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The first decade of antiretroviral therapy in Africa


The past decade has seen remarkable progress in increasing access to antiretroviral therapy in resource-limited settings. Early concerns about the cost and complexity of treatment were overcome thanks to the efforts of a global coalition of health providers, activists, academics, and people living with HIV/AIDS, who argued that every effort must be made to ensure access to essential care when millions of lives depended on it. The high cost of treatment was reduced through advocacy to promote access to generic drugs; care provision was simplified through a public health approach to treatment provision; the lack of human resources was overcome through task-shifting to support the provision of care by non-physicians; and access was expanded through the development of models of care that could work at the primary care level. The challenge for the next decade is to further increase access to treatment and support sustained care for those on treatment, while at the same time ensuring that the package of care is continuously improved such that all patients can benefit from the latest improvements in drug development, clinical science, and public health.


Since 2001, the international effort to scale up antiretroviral therapy (ART) in the developing world has been one of the most important programmes in global health [1]. Initially, there was considerable reluctance to provide ART in developing countries, due to concerns that treatment was too expensive, too complex, and that drug resistance would be promoted by inadequate programmes [2]. In particular, it was argued that ART was not cost-effective and that prevention interventions should be prioritized [3].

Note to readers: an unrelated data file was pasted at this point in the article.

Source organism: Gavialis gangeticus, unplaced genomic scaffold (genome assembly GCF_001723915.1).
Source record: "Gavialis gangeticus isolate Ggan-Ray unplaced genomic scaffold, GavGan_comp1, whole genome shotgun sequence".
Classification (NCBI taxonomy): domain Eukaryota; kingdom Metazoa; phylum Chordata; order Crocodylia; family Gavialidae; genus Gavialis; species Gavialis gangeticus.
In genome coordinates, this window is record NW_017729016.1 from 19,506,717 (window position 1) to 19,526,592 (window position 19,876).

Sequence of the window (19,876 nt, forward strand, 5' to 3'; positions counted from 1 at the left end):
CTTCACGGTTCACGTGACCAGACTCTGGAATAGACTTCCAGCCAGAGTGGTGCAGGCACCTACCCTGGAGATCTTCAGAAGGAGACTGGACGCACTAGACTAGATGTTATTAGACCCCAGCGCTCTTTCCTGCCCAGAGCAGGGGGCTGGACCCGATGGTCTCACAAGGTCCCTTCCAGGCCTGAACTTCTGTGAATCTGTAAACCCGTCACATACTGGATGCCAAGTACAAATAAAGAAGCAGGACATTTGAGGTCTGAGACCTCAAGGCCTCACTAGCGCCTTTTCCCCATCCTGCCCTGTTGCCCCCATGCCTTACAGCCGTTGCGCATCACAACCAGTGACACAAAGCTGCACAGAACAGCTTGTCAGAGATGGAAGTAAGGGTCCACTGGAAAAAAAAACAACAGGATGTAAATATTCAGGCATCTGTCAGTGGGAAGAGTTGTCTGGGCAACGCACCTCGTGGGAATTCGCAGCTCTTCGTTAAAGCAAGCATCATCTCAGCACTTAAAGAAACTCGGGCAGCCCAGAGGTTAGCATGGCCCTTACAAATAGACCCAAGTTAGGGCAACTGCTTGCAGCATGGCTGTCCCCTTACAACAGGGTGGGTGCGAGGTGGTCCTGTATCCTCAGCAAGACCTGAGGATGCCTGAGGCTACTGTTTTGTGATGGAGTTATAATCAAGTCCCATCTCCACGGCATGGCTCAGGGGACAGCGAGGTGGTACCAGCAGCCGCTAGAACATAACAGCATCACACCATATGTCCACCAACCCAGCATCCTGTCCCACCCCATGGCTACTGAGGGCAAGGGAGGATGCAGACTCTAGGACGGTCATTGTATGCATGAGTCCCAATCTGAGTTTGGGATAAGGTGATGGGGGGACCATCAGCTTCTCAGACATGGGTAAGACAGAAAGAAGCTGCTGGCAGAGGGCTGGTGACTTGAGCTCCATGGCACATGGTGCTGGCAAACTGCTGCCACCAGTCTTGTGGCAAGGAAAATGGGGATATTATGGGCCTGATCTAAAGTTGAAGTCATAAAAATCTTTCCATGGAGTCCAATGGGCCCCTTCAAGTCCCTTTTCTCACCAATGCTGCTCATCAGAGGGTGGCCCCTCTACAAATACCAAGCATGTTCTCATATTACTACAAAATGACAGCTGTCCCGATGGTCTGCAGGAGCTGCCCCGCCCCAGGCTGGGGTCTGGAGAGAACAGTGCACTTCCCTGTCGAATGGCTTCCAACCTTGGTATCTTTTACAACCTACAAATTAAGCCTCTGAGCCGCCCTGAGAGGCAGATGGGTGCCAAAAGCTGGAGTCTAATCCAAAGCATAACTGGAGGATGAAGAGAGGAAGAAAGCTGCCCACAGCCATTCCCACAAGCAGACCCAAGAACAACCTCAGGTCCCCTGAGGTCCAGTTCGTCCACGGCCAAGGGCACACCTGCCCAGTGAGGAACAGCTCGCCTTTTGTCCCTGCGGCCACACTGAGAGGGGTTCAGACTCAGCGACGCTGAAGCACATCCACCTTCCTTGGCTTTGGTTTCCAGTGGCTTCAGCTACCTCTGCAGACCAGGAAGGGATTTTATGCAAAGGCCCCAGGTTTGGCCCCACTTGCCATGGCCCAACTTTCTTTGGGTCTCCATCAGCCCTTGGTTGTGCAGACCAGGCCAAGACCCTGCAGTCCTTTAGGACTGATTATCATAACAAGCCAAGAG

Despite these concerns, treatment programmes began to deliver ART at scale, and in less than a decade, more than five million people were successfully started on treatment. This remarkable progress was supported by a global coalition of doctors, patients, civil society actors, governments, and non-governmental organizations, who refused to accept that millions of people could be consigned to an early death from a disease that in developed countries had been transformed into a chronic, manageable condition.

This article provides an overview of the main policy and delivery challenges to the provision of effective ART in resource-limited settings, before outlining some of the future challenges for the coming years.

Global advocacy to reduce the cost of treatment

The early reluctance to support ART for developing countries was driven by both public health caution and treatment cost. The fact that antiretroviral medicines were priced beyond the reach of most people who needed them in Africa had long been an international concern: at the International AIDS Conference in Stockholm in 1988 there was debate about how to ensure people in the developing world could access the treatment of that time - zidovudine monotherapy - which was marketed at a price of US$8000 per year [4]. Triple therapy, available in developed countries since late 1996, was considered far too expensive for resource-limited settings, and UN agencies [5], academics [3], and major donors alike [6] all argued against providing treatment in favour of focusing funding on prevention. As a consequence, many high-prevalence countries were slow to adopt national treatment plans.

Civil society groups, and in particular people living with HIV/AIDS, were crucial to breaking the deadlock. Patient groups in Thailand, Brazil, South Africa, India, Kenya, Uganda, and other high-burden countries formed alliances with health providers, non-governmental organizations, and health groups in developed countries to argue the case that the cost of treatment was too high [7]. Activist demonstrations took place across the world from New York to Bangkok to raise attention about the global inequities in access to treatment [8].